Blogging in Lisp


Mac OS X El Capitan Startup Transients

Submitted by Bill St. Clair on Thu, 01 Oct 2015 15:46:56 GMT

If you have a Mac, and lots of lispers do, you probably know that yesterday Apple released Mac OS X El Capitan, version 10.11. I'm usually more eager than is healthy to jump on new releases. Not so eager that I feel I have to get the developer releases, or even the public betas, but when a golden master comes out the door, for my Mac or my iPhone, I want it.

But I know to be at least a little cautious. So I followed MacWorld's advice about How to Make a Bootable OS X 10.0 El Capitan Installer Drive, and re-partitioned one of my mostly-empty external drives into three, the existing stuff, a partition to install El Capitan, and a tiny 10 gigabyte partition for the installer itself.

cd /Applications/Install\ OS\ X\ El\
sudo ./createinstallmedia --volume /Volumes/installer \
     --applicationpath /Applications/Install\ OS\ X\ El\

I tried to set the new install partition as my startup drive in System Preferences, but it wasn't a choice. So I shut down, restarted, and held down the <option> key. It WAS one of the choices there. My external drive is a slow USB-2 drive, so I didn't expect lighting, but it said it would take 8 minutes. Yow! Well, that 8 minutes was actually 15, the last 7 of which at it saying "About a second left". Then it took another 24 minutes, pretty accurately predicted, to finish the install.

I moved Emacs, XCode, CCL, and Erlang, from my 10.10 drive to 10.11 and downloaded Karabiner from the web (so that I could use the <fn> key on my Apple bluetooth keyboard as <control>). I ran XCode, so it would do its initialization stuff. Emacs & Erlang just worked. CCL started, and recompiled its lisp code, but failed at rebuilding its kernel. Something about a missing include file. I reinstalled the command-line tools, and it worked.

xcode-select --install

At this point I'd had enough. I could have tried other things, but I decided to install on my main system. That took just a few minutes to complete the setup, then an hour and a quarter after the reboot to do the upgrade, estimated at 31 minutes, which rose quickly to 37 and fell slowly. I really wish Apple's installer gave a little more feedback about what it's doing. It sometimes seems to be stuck. WIth the old installer, you could open a progress window and see somewhat frightening messages, but at least some progress.

The new system came up. I had to re-enter some passwords for Mail, and I had to reinstall the command-line tools, but nearly everything I use works: Emacs, CCL, Erlang (and rebuilding Erlang with kerl), Mailplane, Firefox, VMWare Fusion (6.0.6), X11 & Gnumeric, Skype, Ignite (midi keyboard player), Adium (client for IRC, Jabber, and just about every other known chat system), Letterspace (notes app that syncs with iPhone), Nimbus (client for and of Course Apple's own Messages, Safari, Contacts, and Calendars.

A couple of things that didn't work were MenuMeters, an updated version of which is available here, and Audio Hijack Pro, which I haven't yet tried to fix.

Also Mail now organizes conversations by actual conversations, not just by matching subject lines. I depended on the former behavior for my Fail2Ban notifications on a web site I adminster. It let me easily tell if a particular IP was causing enough problems to ban it permanently instead of just Fail2Ban's ten minutes at a time. I requested the old behavior as a preference here.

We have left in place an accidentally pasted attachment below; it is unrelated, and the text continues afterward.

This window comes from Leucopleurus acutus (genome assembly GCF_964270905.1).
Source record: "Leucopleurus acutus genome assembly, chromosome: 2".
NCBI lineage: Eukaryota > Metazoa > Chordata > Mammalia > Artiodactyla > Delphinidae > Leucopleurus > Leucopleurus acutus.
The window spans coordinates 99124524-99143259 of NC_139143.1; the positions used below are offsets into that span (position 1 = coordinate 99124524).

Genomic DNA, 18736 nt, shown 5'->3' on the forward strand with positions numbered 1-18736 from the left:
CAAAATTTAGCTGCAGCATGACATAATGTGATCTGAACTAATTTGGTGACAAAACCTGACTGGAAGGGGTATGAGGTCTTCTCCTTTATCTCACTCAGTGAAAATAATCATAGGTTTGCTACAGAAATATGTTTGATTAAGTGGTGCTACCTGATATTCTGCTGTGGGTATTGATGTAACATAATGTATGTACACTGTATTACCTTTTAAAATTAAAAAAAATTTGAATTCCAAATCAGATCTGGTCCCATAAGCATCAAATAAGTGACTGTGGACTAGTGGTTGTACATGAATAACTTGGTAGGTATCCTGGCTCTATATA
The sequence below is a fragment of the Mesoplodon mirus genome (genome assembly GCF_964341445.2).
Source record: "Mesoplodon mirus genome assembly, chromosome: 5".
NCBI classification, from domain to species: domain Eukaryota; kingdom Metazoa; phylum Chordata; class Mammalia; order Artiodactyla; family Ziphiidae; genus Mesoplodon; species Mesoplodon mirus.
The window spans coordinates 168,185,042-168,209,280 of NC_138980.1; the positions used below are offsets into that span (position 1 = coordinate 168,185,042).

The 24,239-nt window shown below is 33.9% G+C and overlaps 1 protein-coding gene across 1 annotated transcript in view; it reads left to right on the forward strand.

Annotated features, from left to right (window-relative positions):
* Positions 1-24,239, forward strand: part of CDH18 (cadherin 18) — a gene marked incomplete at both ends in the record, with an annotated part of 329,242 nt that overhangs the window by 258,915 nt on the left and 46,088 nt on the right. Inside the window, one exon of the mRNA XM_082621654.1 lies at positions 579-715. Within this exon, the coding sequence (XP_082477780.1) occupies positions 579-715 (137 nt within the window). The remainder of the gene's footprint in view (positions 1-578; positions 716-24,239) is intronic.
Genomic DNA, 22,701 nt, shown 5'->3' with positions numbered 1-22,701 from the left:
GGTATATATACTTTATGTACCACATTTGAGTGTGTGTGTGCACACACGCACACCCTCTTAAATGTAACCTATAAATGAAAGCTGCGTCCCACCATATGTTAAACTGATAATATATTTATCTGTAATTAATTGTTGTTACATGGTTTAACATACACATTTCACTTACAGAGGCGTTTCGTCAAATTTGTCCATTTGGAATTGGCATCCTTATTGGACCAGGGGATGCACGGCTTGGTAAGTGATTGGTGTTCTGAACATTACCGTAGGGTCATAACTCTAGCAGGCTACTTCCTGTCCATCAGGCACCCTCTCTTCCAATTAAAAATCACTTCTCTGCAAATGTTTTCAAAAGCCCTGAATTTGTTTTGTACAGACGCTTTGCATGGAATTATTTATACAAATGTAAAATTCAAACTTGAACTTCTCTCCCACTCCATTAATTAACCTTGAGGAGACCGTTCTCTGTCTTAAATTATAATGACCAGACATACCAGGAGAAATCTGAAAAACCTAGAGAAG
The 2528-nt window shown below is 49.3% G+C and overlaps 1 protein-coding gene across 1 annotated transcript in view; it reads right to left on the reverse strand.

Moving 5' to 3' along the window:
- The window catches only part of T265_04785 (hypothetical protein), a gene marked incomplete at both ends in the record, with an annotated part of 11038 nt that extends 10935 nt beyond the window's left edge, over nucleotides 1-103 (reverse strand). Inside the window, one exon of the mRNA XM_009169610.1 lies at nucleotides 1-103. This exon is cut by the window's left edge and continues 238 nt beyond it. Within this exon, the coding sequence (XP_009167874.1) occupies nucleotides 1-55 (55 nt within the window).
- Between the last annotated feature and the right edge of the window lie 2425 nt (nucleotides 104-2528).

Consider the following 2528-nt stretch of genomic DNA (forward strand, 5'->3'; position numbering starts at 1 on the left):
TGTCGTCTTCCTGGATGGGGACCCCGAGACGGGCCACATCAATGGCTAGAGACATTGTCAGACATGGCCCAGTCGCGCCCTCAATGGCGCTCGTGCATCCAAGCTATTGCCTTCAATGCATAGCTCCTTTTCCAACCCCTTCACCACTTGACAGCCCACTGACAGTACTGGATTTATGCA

So what's new? Nothing much that I've noticed so far. Maybe it's a little snappier.

Add comment   Edit post   Add post

Comments (2)

One nice new El Capitan feature

Submitted by Bill St. Clair on Fri, 02 Oct 2015 09:28:27 GMT

After reading this MacWorld article, I've discovered a new El Capitan feature that I think I'm going to be using regularly: split view. You can easily tell it to put an application on each side of your screen, e.g. the Firefox window in which I'm typing this and the Emacs window in which I'm composing my next blog post.

To make it work, click and hold on the green circle in the top-left corner of the window you want to be on the left-hand side of the split view. When you let go, that window will be expanded to fill half the screen, and your other windows will appear reduced on the right-hand side of the window. Click one of them to choose it for the right-hand side.

This creates a new Space containing the split view. You can switch to other spaces either with command-tab or a three-finger swipe left or right.

To see your menu bar, move the mouse to the top of the screen. Drag a window right or left to swap the two windows. Click on a green circle to remove a window from the split view. That leaves the other one covering the whole screen on the space. Click on its green circle to remove it from the space and remove the space. I don't know how to add a different window to a split-view space containing only one window.

Click on the image below for a 1280x720 version.

Mac OS X El Capitan split screen feature

Edit comment

Mission Control & Split View

Submitted by Bill St. Clair on Fri, 09 Oct 2015 11:23:09 GMT

Thanks to Rainer Joswig, I now know how to switch one of the apps in a split view. Use Mission Control. Drag to the blank space at the top of the screen to create a new split-view space, drag another app there to make two. Remove one of them by clicking its green circle, then drag another over the now-lonely app.

Edit comment

Add comment   Edit post   Add post

Previous Posts:

Ready... Set... Blog...
Seeking Work
Feeds List for RSS Aggregator
Lisp News Aggregator
RSS Aggregator Goes Live
RSS Aggregator
I'm Not Dead yet. Yes you are. Shut up.
Captcha fixed
Frequently Asked Questions